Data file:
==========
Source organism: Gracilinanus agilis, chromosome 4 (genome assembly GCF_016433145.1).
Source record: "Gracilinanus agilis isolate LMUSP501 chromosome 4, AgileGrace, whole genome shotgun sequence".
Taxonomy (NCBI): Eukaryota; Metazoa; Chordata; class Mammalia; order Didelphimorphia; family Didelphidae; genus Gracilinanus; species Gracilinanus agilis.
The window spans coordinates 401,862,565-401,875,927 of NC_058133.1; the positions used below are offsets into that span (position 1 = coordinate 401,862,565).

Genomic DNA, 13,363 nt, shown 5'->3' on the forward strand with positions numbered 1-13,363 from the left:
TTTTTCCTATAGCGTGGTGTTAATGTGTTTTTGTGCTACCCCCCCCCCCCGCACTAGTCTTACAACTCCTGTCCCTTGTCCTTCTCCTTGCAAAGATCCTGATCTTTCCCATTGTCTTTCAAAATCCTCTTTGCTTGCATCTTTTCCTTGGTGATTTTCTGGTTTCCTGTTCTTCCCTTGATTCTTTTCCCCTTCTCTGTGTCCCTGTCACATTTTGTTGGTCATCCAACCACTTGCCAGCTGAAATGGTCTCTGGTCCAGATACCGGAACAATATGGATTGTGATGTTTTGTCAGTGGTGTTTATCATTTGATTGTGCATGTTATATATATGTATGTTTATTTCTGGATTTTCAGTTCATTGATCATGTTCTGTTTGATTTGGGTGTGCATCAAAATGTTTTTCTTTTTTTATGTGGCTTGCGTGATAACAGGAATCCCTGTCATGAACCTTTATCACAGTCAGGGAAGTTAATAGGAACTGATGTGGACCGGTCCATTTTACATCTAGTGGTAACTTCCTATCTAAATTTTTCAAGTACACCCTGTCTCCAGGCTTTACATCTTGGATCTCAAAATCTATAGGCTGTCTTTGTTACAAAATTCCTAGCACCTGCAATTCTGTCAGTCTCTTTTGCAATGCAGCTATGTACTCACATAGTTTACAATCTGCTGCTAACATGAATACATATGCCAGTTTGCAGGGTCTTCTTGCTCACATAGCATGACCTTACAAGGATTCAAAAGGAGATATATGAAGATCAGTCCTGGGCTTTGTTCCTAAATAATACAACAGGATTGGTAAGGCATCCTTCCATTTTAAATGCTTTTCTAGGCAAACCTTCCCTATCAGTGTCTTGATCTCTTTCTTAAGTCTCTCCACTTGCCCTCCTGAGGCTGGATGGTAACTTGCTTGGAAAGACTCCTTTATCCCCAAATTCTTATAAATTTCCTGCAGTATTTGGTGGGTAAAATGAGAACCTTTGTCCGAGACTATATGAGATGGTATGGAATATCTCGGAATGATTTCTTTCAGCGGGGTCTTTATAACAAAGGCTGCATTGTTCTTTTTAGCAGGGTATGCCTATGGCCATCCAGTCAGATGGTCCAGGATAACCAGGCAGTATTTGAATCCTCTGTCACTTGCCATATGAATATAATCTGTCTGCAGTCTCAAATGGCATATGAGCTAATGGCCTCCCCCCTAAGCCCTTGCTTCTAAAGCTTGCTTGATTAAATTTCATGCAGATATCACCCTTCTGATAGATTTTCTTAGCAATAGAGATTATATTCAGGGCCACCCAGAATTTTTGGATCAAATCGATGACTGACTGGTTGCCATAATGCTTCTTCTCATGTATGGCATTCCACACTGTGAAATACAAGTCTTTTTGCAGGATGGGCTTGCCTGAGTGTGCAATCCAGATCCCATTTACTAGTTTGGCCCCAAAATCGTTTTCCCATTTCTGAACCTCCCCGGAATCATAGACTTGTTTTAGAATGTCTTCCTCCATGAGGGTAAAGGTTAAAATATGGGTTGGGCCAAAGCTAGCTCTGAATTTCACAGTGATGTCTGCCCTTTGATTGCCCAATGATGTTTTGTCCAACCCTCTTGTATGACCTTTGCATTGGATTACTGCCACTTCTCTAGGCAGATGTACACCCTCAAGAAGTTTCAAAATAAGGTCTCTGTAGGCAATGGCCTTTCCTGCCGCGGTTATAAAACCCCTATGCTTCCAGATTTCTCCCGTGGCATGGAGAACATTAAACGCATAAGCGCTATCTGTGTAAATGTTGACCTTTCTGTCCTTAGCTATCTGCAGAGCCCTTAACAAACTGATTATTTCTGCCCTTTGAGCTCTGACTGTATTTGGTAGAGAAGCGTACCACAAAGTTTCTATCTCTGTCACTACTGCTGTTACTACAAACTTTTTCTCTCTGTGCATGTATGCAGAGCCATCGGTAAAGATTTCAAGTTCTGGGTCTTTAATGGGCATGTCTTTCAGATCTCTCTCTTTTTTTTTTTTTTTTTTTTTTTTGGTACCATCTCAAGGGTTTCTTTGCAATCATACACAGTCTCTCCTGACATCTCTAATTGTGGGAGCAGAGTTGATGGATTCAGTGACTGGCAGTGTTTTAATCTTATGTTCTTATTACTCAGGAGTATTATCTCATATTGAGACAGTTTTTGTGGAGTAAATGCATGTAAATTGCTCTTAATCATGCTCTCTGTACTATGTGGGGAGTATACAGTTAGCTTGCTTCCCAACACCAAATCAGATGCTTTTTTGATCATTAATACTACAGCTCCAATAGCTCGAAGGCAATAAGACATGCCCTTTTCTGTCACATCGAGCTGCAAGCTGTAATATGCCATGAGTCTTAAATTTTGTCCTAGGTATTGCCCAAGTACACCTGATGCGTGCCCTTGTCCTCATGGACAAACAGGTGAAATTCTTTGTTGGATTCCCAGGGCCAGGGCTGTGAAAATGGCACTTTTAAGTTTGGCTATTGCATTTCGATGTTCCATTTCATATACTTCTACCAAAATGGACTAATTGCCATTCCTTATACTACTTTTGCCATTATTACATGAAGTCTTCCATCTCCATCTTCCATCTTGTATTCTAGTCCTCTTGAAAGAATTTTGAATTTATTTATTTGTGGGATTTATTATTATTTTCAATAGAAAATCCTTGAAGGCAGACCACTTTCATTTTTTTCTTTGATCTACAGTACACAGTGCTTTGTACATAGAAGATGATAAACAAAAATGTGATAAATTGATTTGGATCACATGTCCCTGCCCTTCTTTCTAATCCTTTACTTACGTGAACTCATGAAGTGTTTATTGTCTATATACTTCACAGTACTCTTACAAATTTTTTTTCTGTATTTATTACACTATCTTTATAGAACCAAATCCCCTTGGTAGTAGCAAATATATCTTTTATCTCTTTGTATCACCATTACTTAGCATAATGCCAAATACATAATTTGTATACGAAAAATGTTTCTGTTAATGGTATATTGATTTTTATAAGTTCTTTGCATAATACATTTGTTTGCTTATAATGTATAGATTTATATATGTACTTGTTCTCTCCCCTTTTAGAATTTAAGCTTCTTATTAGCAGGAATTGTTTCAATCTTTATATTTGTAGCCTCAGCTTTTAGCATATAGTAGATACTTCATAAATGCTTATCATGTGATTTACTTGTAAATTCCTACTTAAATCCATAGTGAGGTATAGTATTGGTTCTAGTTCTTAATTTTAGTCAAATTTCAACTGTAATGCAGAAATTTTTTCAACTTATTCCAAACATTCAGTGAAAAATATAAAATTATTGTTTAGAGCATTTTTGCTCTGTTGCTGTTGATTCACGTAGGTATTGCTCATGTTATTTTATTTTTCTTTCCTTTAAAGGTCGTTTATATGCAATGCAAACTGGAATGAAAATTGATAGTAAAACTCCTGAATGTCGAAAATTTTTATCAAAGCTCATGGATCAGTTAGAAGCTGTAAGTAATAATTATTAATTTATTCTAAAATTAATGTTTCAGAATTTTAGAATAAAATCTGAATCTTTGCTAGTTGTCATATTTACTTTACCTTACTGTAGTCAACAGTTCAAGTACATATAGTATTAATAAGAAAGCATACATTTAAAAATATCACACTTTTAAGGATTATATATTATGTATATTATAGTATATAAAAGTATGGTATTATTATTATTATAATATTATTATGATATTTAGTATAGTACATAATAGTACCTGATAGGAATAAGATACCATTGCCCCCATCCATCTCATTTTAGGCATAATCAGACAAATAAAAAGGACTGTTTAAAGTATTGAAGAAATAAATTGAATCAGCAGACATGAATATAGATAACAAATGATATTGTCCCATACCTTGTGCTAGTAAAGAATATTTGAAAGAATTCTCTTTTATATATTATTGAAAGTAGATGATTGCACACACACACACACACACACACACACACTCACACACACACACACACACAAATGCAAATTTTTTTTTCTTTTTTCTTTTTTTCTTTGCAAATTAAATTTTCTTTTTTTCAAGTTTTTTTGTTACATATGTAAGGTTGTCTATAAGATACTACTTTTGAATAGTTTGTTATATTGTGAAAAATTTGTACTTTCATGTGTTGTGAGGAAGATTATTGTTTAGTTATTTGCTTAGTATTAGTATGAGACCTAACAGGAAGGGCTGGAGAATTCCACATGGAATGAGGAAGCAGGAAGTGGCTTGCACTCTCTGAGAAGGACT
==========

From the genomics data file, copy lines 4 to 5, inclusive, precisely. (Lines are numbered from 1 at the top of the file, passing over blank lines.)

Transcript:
The window spans coordinates 401,862,565-401,875,927 of NC_058133.1; the positions used below are offsets into that span (position 1 = coordinate 401,862,565).

Genomic DNA, 13,363 nt, shown 5'->3' on the forward strand with positions numbered 1-13,363 from the left: